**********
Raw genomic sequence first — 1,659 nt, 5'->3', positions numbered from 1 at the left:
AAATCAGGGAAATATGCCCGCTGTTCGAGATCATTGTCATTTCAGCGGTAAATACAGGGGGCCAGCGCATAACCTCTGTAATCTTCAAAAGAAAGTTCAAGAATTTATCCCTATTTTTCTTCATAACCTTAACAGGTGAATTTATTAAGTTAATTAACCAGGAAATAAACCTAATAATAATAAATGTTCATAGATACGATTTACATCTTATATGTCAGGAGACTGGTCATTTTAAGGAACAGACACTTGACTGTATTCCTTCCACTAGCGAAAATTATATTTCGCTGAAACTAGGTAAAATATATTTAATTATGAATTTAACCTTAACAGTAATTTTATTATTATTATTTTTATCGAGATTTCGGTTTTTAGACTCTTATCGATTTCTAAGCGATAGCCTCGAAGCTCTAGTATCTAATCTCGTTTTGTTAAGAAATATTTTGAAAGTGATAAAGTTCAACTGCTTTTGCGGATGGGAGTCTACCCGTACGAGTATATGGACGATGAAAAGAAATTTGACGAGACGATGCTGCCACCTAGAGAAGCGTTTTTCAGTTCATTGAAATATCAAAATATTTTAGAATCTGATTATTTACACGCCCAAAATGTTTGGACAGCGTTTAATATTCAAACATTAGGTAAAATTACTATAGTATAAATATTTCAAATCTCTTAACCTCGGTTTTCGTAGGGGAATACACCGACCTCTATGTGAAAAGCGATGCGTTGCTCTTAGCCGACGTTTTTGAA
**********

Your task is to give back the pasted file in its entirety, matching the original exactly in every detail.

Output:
Raw genomic sequence first — 1,659 nt, 5'->3', positions numbered from 1 at the left:
AAATCAGGGAAATATGCCCGCTGTTCGAGATCATTGTCATTTCAGCGGTAAATACAGGGGGCCAGCGCATAACCTCTGTAATCTTCAAAAGAAAGTTCAAGAATTTATCCCTATTTTTCTTCATAACCTTAACAGGTGAATTTATTAAGTTAATTAACCAGGAAATAAACCTAATAATAATAAATGTTCATAGATACGATTTACATCTTATATGTCAGGAGACTGGTCATTTTAAGGAACAGACACTTGACTGTATTCCTTCCACTAGCGAAAATTATATTTCGCTGAAACTAGGTAAAATATATTTAATTATGAATTTAACCTTAACAGTAATTTTATTATTATTATTTTTATCGAGATTTCGGTTTTTAGACTCTTATCGATTTCTAAGCGATAGCCTCGAAGCTCTAGTATCTAATCTCGTTTTGTTAAGAAATATTTTGAAAGTGATAAAGTTCAACTGCTTTTGCGGATGGGAGTCTACCCGTACGAGTATATGGACGATGAAAAGAAATTTGACGAGACGATGCTGCCACCTAGAGAAGCGTTTTTCAGTTCATTGAAATATCAAAATATTTTAGAATCTGATTATTTACACGCCCAAAATGTTTGGACAGCGTTTAATATTCAAACATTAGGTAAAATTACTATAGTATAAATATTTCAAATCTCTTAACCTCGGTTTTCGTAGGGGAATACACCGACCTCTATGTGAAAAGCGATGCGTTGCTCTTAGCCGACGTTTTTGAA